The way things work : human body edition
December 16, 2018 3:06 PM   Subscribe

I want to read a book to better understand how the human body functions, and how to figure out, at a basic level, what’s wrong with it.

I’m not sure how to search for a book like this. Ideally, it would have an up to date science on the basics of the human body (say the digestive system, or muscles and bones), answers to common things (like why is a nose bleeding in certain circumstances, and what to do with it), and a framework for thinking through minor medical issues (checklists would be fine, but I’d love a more generic approach too).
Another way to describe it would be like a cookbook that doesn’t have recipes, but gives you a deep understanding of the basics of cooking so you can apply them to existing recipes. Think Salt, Fat, Acid, Heat or Ratio; but for health.
Does such a book exist ?
posted by motdiem2 to Health & Fitness (11 answers total) 21 users marked this as a favorite
I think the Mayo Clinic Family Health Book was the giant reference book I used to answer questions like those for myself before the web became a better source, and it seems to have a recently-revised edition.
posted by Wobbuffet at 3:15 PM on December 16, 2018 [1 favorite]

There's a great book called The History Of The Human Body by Daniel lieberman, I think you might enjoy it.
posted by smoke at 3:44 PM on December 16, 2018 [1 favorite]

The Body Has A Head by Gustav Eckstein has what you want and gets great reviews on Goodreads. Apparently out of print now but libraries might still have it.
posted by JonJacky at 5:13 PM on December 16, 2018 [1 favorite]

The Body in Question by Dr. Jonathan Miller.
posted by Rash at 7:03 PM on December 16, 2018 [1 favorite]

Where There is No Doctor might fit the bill.
posted by trotzdem_kunst at 12:21 AM on December 17, 2018 [1 favorite]

If you’re looking for something more like a reference book you might try the Merck Manual. It’s designed to look up specific conditions or symptoms with contextual information on a wide range of body systems.
posted by forkisbetter at 1:26 AM on December 17, 2018 [1 favorite]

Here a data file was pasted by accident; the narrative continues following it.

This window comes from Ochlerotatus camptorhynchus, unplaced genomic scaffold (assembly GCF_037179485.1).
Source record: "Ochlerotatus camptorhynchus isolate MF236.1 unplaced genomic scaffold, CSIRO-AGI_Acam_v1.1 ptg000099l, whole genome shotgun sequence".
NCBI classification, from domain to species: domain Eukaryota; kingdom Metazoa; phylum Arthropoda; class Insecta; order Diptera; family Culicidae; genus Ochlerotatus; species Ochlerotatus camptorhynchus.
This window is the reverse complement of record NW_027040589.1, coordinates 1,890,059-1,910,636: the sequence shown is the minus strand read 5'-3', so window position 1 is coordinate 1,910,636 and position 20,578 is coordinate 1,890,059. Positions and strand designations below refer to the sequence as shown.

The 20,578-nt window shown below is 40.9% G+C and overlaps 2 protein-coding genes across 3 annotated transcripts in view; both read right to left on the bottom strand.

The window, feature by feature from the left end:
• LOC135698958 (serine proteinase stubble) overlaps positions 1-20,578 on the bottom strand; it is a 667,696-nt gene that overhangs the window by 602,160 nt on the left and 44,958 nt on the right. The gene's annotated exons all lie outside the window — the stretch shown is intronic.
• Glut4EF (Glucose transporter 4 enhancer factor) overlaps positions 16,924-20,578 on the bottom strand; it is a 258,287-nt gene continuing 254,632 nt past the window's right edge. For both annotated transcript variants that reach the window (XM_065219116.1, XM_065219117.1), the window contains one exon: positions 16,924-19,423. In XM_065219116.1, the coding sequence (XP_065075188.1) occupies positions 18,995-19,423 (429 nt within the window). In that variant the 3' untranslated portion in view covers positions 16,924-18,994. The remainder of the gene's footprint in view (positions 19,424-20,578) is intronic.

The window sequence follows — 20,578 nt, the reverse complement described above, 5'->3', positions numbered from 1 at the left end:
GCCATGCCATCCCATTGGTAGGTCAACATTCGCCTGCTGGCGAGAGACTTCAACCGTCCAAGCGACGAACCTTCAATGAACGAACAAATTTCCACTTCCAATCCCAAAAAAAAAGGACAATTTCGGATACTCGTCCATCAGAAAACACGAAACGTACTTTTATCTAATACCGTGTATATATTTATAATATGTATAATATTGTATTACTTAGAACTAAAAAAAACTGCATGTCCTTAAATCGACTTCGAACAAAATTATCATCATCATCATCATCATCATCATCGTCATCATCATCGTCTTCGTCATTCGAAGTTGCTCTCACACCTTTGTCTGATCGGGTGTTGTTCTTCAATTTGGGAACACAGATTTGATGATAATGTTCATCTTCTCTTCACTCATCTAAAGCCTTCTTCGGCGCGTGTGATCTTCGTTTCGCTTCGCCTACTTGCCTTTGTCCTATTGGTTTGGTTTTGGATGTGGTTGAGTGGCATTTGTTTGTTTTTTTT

The Human Body: Its Structure and Operation; Revised and Expanded Edition, by Isaac Asimov

I just read this last year, because I could find no better book on the subject. Asimov updated it just before he died, so it is current as of 22 years ago. For anatomy and physiology, that is pretty current. It's great virtue is that it is Asimov, who has a clean, clear mind and prose to match.

I wonder why no one writes books bringing adults up to speed on basic science any more.

What sticks in my head from the book is that it turns out that egg fertilization is not accomplished by pure competition among sperm after all. Fertilization does not usually take place at all if the number of sperm cells in ejaculate drops lower than 150 million. 149 million sperm is enough to deliver at least one to the egg. It looks, or looked in 1996, like the other sperm cells are necessary to bring enzyme levels up to levels adequate to unlock the egg's outer membranes.

It looks like the whole Round Table sets out together, they work collectively to solve the riddle of the citadel, and then the maiden chooses one. When you think of it, it was never at all clear what indication a sperm cell's relative vigor would give of the relative value of its particular half-set of chromosomes.
posted by ckridge at 6:48 AM on December 17, 2018 [1 favorite]

This only applies to half of us, but Natalie Angier's WOMAN: An Intimate Geography is clearly and elegantly written.
posted by Jesse the K at 2:22 PM on December 17, 2018 [1 favorite]

For future reference for anyone looking at these answers. Late to the party, but I got a copy of The Body Has A Head by Gustav Eckstein and it is terrible. It hasn't been updated since the 1980s and relies on stuff like Freud rather than neuroscience. It's full of purple prose too. The section on how women ovulate has a bunch of metaphorical stuff about trimming the wicks of candles (?!) and stuff about the feminine visage and mind. Real old school sexist garbage. That's as far as I looked, because I don't need any more antiquated ideas about women in my brain.
posted by purple_bird at 12:58 PM on January 4 [1 favorite]

Thanks for the update purple_bird ! It turns out it is quite difficult to find a book that is both recent , comprehensive and readable... I'll be skimming a few of the suggestions here and keep looking and update if with my feedback.

And thank you all for your answers: I feel they're putting me on the right path, but I haven't figured out the best one yet :-)
posted by motdiem2 at 5:11 AM on January 11

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